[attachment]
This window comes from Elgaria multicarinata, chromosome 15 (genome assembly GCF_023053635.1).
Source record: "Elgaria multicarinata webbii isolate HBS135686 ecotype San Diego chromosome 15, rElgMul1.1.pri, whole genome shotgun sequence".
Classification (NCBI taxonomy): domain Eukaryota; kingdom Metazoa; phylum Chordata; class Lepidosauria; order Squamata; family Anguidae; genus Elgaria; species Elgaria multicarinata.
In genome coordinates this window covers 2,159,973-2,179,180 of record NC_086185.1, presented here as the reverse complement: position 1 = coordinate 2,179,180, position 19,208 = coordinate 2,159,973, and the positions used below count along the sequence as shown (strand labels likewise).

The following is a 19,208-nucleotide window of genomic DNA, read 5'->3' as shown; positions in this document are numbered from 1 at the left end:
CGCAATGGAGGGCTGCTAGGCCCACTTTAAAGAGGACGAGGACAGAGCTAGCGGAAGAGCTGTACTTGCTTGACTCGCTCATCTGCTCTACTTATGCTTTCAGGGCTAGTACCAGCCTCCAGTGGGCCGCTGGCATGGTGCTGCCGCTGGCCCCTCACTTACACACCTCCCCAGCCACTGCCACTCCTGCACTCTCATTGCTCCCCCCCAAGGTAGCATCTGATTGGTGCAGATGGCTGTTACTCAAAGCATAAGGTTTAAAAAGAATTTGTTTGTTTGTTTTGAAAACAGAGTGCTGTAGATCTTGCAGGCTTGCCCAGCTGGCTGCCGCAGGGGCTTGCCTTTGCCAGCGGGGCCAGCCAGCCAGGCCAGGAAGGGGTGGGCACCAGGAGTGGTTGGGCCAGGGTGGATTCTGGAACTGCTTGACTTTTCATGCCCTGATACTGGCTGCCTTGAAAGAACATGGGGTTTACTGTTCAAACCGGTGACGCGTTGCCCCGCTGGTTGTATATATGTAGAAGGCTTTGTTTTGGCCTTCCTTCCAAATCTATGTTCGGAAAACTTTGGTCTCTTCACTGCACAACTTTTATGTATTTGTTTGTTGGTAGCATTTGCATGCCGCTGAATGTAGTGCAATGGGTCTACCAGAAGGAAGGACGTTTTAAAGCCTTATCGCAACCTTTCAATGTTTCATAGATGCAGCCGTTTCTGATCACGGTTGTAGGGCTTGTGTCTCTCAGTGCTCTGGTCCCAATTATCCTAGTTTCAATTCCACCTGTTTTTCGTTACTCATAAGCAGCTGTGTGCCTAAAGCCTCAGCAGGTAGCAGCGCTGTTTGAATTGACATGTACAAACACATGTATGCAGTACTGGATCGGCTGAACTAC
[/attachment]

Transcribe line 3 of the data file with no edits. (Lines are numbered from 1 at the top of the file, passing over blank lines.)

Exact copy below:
Classification (NCBI taxonomy): domain Eukaryota; kingdom Metazoa; phylum Chordata; class Lepidosauria; order Squamata; family Anguidae; genus Elgaria; species Elgaria multicarinata.